For instance, my FWW lost her father 30 years ago, when she was just 10. To this day, she can't hear the song Amazing Grace without crying (played as casket marched out). She just recently started to go to funerals because of the pain. A's are that substantial. He's probably content most days, but when other S & D pop up, it may always trigger him for a few days.
You should tell him of the thread Men of WW in the I can Relate forum. It's helped me greatly and easier to deal with men. We are emotionally detached you know!
[This message edited by cvs2kkids at 3:30 PM, March 19th (Wednesday)]
She no more will have that power over me. I can make, and will make, my own happiness. We we're a good team at one point, but I am great as an individual!!
Reminders are everywhere. I am divorced, yet the reminders still have an impact on me. I believe it would be deeply difficult if I was still around my exWW every day- remorseful or not- because the scar would throb every once in awhile no matter what.
Now he has direct impact, live horror show, in your face trigger city and he can't process his own situation or offer support from a shared experience position. That scar is not only throbbing once in awhile, I'd imagine it is flat out burning right now.
At the same time, I'd imagine he has a hard time accepting that it still has an impact on him. It is hard enough to be cuckolded in our culture, and added to that is the unspoken cultural expectation that he should be over it by now, or done with the relationship. Then he sees first hand how it impacted him base on what he sees these men experiencing and his personal narrative requires (most likely) a revamp. The horror on his journey from JFO to R is different than he wants to remember. UGH overwhelming.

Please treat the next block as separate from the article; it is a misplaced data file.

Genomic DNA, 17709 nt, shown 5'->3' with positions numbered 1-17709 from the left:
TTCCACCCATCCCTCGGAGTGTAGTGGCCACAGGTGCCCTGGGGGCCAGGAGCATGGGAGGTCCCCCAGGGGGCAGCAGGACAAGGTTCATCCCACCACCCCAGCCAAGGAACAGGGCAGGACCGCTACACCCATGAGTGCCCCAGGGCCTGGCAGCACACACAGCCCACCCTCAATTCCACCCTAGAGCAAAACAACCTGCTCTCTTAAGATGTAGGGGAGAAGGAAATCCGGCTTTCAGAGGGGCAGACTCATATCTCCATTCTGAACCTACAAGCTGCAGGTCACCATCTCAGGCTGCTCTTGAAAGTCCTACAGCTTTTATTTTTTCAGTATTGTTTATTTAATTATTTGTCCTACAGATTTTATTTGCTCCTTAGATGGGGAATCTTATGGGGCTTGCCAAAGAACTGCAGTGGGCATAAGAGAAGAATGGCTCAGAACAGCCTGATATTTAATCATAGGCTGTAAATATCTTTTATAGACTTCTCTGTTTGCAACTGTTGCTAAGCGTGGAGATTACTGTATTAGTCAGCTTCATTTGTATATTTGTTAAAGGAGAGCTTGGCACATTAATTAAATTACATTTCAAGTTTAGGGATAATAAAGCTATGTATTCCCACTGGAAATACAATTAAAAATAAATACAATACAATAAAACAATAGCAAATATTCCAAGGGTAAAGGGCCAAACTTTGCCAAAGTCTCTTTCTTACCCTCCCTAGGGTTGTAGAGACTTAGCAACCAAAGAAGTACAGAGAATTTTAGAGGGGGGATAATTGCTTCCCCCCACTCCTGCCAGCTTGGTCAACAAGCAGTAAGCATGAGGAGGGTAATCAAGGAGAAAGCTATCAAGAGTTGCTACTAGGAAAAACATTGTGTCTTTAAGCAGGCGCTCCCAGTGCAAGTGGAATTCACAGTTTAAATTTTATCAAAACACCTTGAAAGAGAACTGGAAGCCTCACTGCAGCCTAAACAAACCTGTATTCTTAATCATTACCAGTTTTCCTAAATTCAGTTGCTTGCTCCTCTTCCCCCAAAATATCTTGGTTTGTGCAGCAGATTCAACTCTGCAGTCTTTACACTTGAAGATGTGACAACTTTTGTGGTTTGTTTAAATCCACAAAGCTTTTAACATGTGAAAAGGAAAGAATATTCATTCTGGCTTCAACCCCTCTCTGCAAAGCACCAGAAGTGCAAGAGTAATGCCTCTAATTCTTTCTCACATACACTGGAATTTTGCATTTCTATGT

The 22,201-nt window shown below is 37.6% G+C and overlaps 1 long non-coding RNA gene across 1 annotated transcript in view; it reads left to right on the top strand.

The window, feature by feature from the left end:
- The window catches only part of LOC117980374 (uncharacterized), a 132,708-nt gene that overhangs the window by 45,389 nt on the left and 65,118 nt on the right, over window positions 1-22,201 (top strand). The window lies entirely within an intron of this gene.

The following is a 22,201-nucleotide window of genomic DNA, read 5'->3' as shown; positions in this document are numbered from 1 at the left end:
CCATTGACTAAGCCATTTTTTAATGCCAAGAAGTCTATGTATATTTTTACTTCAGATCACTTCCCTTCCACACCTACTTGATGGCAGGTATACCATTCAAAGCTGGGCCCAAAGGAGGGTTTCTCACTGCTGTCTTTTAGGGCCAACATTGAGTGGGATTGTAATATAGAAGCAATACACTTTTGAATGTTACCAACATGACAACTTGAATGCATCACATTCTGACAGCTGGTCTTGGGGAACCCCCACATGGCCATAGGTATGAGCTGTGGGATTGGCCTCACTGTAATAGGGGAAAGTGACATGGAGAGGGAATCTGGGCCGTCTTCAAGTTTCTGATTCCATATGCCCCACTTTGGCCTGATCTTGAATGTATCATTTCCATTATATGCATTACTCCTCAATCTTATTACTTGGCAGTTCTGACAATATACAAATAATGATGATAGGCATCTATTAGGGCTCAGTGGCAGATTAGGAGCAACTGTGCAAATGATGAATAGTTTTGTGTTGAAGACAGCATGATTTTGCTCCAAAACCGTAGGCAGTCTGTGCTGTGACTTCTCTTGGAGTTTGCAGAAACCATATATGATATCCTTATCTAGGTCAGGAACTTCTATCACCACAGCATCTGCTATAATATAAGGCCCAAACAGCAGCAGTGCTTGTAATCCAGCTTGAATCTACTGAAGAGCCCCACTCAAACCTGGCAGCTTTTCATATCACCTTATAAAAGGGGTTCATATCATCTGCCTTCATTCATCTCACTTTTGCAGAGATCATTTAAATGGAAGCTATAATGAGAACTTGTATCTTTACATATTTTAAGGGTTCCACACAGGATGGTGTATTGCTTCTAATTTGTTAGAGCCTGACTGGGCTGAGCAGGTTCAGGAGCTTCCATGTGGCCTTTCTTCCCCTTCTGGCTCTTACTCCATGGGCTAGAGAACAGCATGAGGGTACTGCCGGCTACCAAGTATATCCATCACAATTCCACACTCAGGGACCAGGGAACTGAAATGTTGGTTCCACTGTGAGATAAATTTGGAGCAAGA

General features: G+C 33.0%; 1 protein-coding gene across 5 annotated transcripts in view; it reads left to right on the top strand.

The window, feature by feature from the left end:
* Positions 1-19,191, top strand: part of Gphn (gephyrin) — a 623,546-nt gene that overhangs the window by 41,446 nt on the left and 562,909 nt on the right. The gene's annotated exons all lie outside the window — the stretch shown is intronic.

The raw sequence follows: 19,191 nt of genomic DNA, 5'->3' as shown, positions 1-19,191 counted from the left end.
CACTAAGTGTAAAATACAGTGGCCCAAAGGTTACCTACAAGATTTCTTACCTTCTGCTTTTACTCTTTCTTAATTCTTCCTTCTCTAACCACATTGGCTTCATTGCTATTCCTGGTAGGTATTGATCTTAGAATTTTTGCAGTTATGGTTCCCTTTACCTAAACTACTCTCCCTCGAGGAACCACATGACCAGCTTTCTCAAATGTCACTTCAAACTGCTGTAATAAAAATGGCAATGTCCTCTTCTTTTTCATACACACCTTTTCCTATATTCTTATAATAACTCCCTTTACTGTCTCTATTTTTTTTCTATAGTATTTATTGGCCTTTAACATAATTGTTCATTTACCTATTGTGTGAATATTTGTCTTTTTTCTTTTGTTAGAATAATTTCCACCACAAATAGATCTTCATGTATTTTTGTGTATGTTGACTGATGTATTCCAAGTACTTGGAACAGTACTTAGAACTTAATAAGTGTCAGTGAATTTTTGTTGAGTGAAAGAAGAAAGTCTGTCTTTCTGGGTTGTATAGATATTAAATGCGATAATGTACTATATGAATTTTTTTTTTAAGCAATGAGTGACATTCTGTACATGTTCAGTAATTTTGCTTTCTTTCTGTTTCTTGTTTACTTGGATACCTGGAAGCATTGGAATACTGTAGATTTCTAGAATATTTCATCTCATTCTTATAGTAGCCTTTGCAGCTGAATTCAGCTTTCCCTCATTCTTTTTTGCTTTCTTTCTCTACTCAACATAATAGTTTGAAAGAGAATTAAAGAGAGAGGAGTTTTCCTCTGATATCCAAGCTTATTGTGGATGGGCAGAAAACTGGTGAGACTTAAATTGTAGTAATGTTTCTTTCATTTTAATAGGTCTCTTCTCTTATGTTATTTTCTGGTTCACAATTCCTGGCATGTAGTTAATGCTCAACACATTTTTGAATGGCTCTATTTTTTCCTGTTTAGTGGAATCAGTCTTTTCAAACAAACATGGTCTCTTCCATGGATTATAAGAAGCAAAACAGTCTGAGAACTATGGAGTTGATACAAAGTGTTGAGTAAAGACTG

Processing does take time. It sounds like he is being careful and rational in his assessment of the situation. He also recognizes that seeking an outside voice is important when things get overwhelming. This is all a positive.
You need to be reassuring and supportive as much as you can. Give him a forum for when he wants or is ready to talk. And- I'd advise for the short term- don't edit him if he needs to vent poison regarding infidelity.
He will carry the scar forever. It will always be there. Recognizing this and being available when he needs comfort are your best bets if he refuses consistent IC or this site.
You will get through it. You have come a long way already- it can be done.
[This message edited by quedagh at 7:24 PM, March 19th (Wednesday)]
The eight most feared words used together in the English language: We need to talk. Th
You walking on eggshells is about your insecurities.
From what you say he has been straightforward with you at every step here. He told you he didn't know if he'd get over it, and he shared what he said with his counselor.
The next day he told you he felt better. He told you what he needed.
Hear the positive along with the negative. It's just as much part of the process, and the process is confusing as hell. It's also painful to still be in that process years later, and it can be painful to see that process questioned. At 4 years shit still triggers me, things still hurt, but more often than not I just plain don't want to talk about it. I have been down that road enough to know that it isn't going to help at this point. Same with counselors, same with books. I hang around here a lot but anymore I think I just like the company because nobody throws me out. Anyway.
I can imagine how fucked up the situation he is in must feel to him. It has to hurt like hell. It also has to hurt to know in the middle of all this his wife is wondering about her own fate in a potential future.
Ask him what he means by wanting things to stay the same. I would be projecting to say it probably means he wants to build positive times with you to have something to look at in the night; I know I needed to build good times with my wife in the years after dday because just about everything before that became suspect.
Really look hard at why you are walking on eggshells. If it isn't about your own insecurities then start looking at if very, very closely.